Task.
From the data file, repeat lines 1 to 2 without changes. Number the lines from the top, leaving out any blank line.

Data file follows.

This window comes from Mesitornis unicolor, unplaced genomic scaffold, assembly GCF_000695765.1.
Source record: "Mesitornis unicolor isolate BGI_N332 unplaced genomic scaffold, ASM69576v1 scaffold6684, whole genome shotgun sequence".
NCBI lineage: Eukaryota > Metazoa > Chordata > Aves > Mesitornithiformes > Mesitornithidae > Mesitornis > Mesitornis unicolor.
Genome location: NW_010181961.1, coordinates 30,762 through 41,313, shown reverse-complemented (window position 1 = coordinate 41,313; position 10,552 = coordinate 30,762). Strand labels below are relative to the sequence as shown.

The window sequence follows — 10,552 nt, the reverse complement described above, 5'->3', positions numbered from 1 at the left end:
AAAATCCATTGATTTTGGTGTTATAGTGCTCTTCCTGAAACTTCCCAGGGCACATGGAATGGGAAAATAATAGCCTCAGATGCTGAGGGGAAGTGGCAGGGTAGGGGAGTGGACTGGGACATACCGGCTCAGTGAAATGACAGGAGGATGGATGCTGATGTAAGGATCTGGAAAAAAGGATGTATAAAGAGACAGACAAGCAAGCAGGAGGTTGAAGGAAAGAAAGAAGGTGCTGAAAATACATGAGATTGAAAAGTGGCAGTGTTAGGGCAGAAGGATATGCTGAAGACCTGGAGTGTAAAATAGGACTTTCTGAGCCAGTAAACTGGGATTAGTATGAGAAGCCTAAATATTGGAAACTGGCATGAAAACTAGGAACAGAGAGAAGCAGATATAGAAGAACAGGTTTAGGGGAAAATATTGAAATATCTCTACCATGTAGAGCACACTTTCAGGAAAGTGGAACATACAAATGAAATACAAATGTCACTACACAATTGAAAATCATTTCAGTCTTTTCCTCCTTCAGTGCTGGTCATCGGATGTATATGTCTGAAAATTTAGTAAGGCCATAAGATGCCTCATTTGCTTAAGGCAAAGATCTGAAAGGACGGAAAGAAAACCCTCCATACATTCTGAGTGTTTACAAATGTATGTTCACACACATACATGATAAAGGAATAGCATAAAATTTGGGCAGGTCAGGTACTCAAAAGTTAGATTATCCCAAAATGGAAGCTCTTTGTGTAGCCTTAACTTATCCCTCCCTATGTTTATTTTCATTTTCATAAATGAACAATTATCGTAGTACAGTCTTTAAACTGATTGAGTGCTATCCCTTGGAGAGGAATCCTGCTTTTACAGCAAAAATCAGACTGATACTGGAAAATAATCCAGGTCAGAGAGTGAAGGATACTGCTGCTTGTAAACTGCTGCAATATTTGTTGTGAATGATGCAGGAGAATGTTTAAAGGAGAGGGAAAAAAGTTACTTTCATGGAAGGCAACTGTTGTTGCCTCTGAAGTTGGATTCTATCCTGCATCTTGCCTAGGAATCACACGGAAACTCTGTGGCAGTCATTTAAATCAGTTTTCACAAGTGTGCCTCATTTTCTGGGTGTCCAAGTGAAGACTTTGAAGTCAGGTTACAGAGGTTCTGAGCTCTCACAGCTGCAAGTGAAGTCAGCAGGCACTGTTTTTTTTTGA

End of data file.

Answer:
This window comes from Mesitornis unicolor, unplaced genomic scaffold, assembly GCF_000695765.1.
Source record: "Mesitornis unicolor isolate BGI_N332 unplaced genomic scaffold, ASM69576v1 scaffold6684, whole genome shotgun sequence".